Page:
[0057]FIGS. 8A and 8B show a method 800 where only the legends identifying the active input values are illuminated. Steps 801-806, steps 808-810, and steps 812-814 are similar to steps 701-706, steps 708-710, and steps 712-714 respectively, of the embodiment shown in FIG. 7. However, at step 807, rather than illuminating each of the second legends 22 as is done in step 707 of the previous embodiment, in this embodiment, each of the second legends 22 are not illuminated. Also, at step 811 rather than illuminating each of the first legends 20 as is done in step 711, in this embodiment, each of the first legends 20 are not illuminated.

[0058]FIGS. 9A and 9B show a method 900 where the legends are illuminated at the same intensity, and the legends identifying the active input values are illuminated with a different color than the legends identifying the inactive legends. For the embodiment shown in FIG. 9, steps 901-905, steps 908-909, and steps 912-914 are similar to steps 701-705, steps 708-709, and steps 712-714 respectively, of the embodiment shown in FIG. 7. However, at step 906, as compared to step 706, when each of the first legends 20 are illuminated at a first intensity level, step 906 further includes illuminating each of the first legends 20 with a first color. At step 907, each of the second legends 22 are illuminated at the same intensity level as each of the first legends 20, and with a second color different than the first color. Similarly, at step 910, as compared to step 710, when each of the second legends 22 are illuminated at a first intensity level, step 910 further includes illuminating each of the second legends 22 with a second color. At step 911, each of the first legends 20 are illuminated at the same intensity level as each of the second legends 22, and with a second color different than the first color.

[0059]FIGS. 10A and 10B show a method 1000 where the legends identifying the active input values are illuminated at a higher intensity and with a different color than the legends identifying the inactive input values. For the embodiment shown in FIG. 10, steps 1001-1006, steps 1008-1010, and steps 1012-1014 are similar to steps 901-906, steps 908-910, and steps 912-914, respectively, of the embodiment shown in FIG. 9. However, at step 1007, as compared to step 907, when each of the second legends 22 are illuminated, they are illuminated at a second intensity level different than the first intensity level. Similarly, at step 1011, as compared to step 911, when each of the first legends 20 are illuminated, they are illuminated at a second intensity level different than the first intensity level.

[0060]FIGS. 11A and 11B show a method 1100 where the legends are illuminated with the same color, and the legends identifying the active input values are illuminated at a higher intensity than the legends identifying the inactive input values. For the embodiment shown in FIG. 11, steps 1101-1106, steps 1108-1110, and steps 1112-1114 are similar to 1001-1006, steps 1008-1010, and steps 1012-1014, respectively. However, at step 1107, as compared to step 1007, when each of the second legends 22 are illuminated, they are illuminated with the same first color as each of first legends 20. Similarly, at step 1111, as compared to step 1011, when each of the first legends 20 are illuminated, they are illuminated with the same first color as each of the second legends 22.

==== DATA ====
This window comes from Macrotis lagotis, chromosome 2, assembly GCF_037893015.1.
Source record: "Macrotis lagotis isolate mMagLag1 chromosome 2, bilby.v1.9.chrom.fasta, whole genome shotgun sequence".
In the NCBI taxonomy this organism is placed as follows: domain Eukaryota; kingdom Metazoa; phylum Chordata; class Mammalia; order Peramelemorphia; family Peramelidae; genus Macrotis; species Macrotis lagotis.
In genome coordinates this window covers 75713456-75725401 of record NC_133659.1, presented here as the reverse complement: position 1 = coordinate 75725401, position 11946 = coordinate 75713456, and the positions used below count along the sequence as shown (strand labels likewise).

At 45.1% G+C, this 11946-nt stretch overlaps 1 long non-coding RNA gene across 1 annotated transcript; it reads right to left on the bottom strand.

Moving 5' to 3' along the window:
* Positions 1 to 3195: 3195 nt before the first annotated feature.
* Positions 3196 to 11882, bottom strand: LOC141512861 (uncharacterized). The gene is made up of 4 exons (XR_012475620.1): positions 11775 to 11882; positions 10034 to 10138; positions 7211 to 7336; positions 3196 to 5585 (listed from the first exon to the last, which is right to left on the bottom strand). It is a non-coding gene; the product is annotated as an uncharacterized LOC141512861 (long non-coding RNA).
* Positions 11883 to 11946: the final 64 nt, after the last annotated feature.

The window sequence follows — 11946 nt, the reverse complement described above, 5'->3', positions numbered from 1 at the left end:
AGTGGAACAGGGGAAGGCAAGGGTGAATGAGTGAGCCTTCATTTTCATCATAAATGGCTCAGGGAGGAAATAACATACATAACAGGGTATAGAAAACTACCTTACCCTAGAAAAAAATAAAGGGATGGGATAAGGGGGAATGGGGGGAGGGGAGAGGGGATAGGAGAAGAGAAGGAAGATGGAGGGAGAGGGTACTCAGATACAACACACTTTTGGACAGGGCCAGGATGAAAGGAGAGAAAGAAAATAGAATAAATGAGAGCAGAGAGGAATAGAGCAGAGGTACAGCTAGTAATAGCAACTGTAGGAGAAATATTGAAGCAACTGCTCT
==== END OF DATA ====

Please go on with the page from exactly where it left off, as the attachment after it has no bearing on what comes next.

[0061] Although specific embodiments of and examples for the user input device and method of the invention are described herein for illustrative purposes, various equivalent modifications can be made without departing from the spirit and scope of the invention, as will be recognized by those skilled in the relevant art. The teachings provided herein of the invention can be applied to other input devices, not necessarily the exemplary hand-held user input device generally described above.

[0062] Further, many of the methods may eliminate some steps, include other steps, and/or perform the steps in a different order than illustrated, as will become readily apparent to those skilled in the art. The various embodiments described above can be combined to provide further embodiments.

[0063] Aspects of the invention can be modified, if necessary, to employ systems, circuits and concepts of the various patents, applications and publications to provide yet further embodiments of the invention.

[0064] These and other changes can be made to the invention in light of the above-detailed description. In general, in the following claims, the terms used should not be construed to limit the invention to the specific embodiments disclosed in the specification and the claims, but should be construed to include all user input devices that operated in accordance with the claims. Accordingly, the invention is not limited by the disclosure, but instead its scope is to be determined entirely by the following claims.

Referenced by
Citing PatentFiling datePublication dateApplicantTitle
US7319426 *Jun 16, 2005Jan 15, 2008Universal ElectronicsControlling device with illuminated user interface
US8085244 *Oct 22, 2007Dec 27, 2011Dell Products L.P.Method and apparatus for displaying multiple images on individual keys of a keyboard
US20090198109 *Feb 6, 2008Aug 6, 2009Health & Life Co., Ltd.Method and apparatus for guided operating instruction for physiological measuring instrument
EP1897106A2 *Jun 8, 2006Mar 12, 2008Universal Electronics Inc.Controlling device with illuminated user interface
EP2113931A2 *Apr 6, 2009Nov 4, 2009Dewert Antriebs- und Systemtechnik GmbHManual control for operating an electrically motor driven furniture drive
WO2006138149A2 *Jun 8, 2006Dec 28, 2006Alejandro GarfioControlling device with illuminated user interface
Classifications
U.S. Classification345/156
International ClassificationH04M1/725, G06F3/023, G09G5/00, H04M1/22
Cooperative ClassificationH01H9/182, H01H9/0214, H04M1/7258, G06F3/0238, H04M1/22
European ClassificationH04M1/22, H04M1/725F3, G06F3/023P